Suspect identified in Betrayal of Anne Frank
By Stefan J. Bos
Former FBI agent Vincent Pankoke and around 20 historians, criminologists, and data specialists are convinced Van den Berg betrayed Anne and seven other Jews.
They had hidden for nearly two years in a secret annex above a canal-side warehouse in Amsterdam on August 4, 1944.
Van den Bergh, who died in 1950, was accused based on six years of research and an anonymous note. That note was received by Anne's father, Otto Frank, after returning to the Dutch capital at the end of the war.
Investigators say Van den Bergh was involved in the forced sale of works of art to prominent Nazis like Hermann Göring. In addition, they believe the notary used revealing addresses he knew of hiding places as a form of life insurance for his own Jewish family.
Some experts remain skeptical, but former FBI agent Pankoke seems convinced about the evidence. Pankoke said knowing who betrayed Anne Frank and her loved ones remained a top priority to those seeking answers and closure.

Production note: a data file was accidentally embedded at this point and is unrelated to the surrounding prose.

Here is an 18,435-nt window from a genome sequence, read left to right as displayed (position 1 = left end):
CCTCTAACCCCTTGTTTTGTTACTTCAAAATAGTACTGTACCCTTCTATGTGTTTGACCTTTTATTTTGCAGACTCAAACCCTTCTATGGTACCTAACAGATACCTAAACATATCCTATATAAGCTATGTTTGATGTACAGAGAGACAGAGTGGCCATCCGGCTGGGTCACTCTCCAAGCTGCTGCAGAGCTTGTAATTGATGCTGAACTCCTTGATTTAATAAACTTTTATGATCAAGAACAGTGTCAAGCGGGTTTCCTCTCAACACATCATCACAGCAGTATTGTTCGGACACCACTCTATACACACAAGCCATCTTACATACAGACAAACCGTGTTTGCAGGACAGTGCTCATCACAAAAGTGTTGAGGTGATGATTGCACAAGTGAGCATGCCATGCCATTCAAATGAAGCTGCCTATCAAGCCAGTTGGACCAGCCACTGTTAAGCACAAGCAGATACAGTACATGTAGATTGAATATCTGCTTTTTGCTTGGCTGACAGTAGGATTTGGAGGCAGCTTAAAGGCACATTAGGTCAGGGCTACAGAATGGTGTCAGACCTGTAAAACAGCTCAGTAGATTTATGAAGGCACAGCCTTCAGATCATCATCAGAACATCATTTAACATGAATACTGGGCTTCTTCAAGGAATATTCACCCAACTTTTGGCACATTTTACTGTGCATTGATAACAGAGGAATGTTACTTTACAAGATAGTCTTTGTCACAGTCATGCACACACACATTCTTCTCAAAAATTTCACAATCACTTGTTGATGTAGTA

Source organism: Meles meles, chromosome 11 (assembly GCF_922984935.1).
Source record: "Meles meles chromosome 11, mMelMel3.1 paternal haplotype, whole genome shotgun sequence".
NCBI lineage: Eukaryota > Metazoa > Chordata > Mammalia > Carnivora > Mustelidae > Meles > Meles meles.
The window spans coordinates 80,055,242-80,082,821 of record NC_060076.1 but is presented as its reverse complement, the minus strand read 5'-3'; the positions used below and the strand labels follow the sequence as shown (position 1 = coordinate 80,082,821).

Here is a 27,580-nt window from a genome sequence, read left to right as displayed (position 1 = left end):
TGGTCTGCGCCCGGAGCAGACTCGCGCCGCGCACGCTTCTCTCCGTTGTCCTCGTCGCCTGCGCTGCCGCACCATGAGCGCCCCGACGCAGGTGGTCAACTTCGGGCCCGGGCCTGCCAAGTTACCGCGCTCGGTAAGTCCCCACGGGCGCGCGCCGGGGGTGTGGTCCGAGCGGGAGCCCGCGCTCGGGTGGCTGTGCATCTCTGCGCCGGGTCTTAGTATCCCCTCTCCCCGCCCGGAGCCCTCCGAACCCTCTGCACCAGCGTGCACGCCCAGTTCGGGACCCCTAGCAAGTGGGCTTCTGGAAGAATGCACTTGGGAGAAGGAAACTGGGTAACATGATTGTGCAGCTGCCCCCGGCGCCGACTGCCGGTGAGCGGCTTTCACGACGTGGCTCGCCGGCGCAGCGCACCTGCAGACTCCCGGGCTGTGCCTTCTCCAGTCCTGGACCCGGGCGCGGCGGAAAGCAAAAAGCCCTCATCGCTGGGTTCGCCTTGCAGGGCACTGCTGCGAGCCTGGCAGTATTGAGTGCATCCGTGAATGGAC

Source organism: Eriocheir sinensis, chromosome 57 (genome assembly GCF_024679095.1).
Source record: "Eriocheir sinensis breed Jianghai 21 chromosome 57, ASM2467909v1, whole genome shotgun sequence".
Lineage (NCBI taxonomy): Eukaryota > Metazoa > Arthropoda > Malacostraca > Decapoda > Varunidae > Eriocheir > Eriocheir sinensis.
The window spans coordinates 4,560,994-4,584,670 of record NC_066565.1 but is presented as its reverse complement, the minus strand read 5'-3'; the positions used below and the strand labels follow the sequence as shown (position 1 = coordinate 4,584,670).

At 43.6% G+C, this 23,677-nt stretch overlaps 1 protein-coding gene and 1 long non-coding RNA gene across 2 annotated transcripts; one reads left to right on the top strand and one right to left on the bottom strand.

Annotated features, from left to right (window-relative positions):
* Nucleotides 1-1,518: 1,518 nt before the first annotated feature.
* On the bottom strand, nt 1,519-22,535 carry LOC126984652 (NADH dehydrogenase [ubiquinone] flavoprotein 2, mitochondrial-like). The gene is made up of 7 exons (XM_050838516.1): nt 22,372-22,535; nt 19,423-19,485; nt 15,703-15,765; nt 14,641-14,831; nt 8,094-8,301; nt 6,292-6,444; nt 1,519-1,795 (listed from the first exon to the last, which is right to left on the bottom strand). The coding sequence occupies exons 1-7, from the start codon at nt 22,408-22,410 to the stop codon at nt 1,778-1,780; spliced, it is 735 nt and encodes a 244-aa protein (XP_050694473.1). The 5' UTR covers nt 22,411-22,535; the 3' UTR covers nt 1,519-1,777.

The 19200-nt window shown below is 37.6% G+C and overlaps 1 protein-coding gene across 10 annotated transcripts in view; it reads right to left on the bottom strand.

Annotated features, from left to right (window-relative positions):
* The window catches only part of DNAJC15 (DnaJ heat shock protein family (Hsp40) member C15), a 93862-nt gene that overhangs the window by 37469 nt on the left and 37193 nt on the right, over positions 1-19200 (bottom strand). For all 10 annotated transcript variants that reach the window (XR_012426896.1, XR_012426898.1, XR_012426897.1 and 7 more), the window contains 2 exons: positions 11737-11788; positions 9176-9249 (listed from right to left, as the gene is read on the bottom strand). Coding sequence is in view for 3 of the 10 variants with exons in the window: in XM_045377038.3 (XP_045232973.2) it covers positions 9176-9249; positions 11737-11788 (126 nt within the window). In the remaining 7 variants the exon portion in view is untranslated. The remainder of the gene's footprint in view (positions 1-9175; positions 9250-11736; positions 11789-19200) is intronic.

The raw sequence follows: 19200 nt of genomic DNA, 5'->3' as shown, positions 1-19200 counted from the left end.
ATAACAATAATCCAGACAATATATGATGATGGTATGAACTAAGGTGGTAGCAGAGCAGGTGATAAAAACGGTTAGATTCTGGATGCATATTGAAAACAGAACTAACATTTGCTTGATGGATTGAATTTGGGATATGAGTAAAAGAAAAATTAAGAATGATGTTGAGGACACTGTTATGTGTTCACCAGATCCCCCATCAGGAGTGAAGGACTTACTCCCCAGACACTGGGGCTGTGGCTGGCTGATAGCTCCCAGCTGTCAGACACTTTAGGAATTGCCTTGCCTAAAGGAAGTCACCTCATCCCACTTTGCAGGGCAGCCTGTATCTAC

That's why he stressed, he and his fellow researchers used modern investigative techniques such as computer algorithms to solve the "cold case."
"I think that people who are looking at this feel: 'Oh maybe we can learn something if this case is solved," Pankoke said. "And maybe to the Holocaust survivors that are still out there, they understand that somebody still cares that these mysteries are solved."
Anne Frank and the others were all deported, and Anne died in the Bergen Belsen camp at age 15. However, in a way, she lives on in her writings. Her diary was translated and published around the world.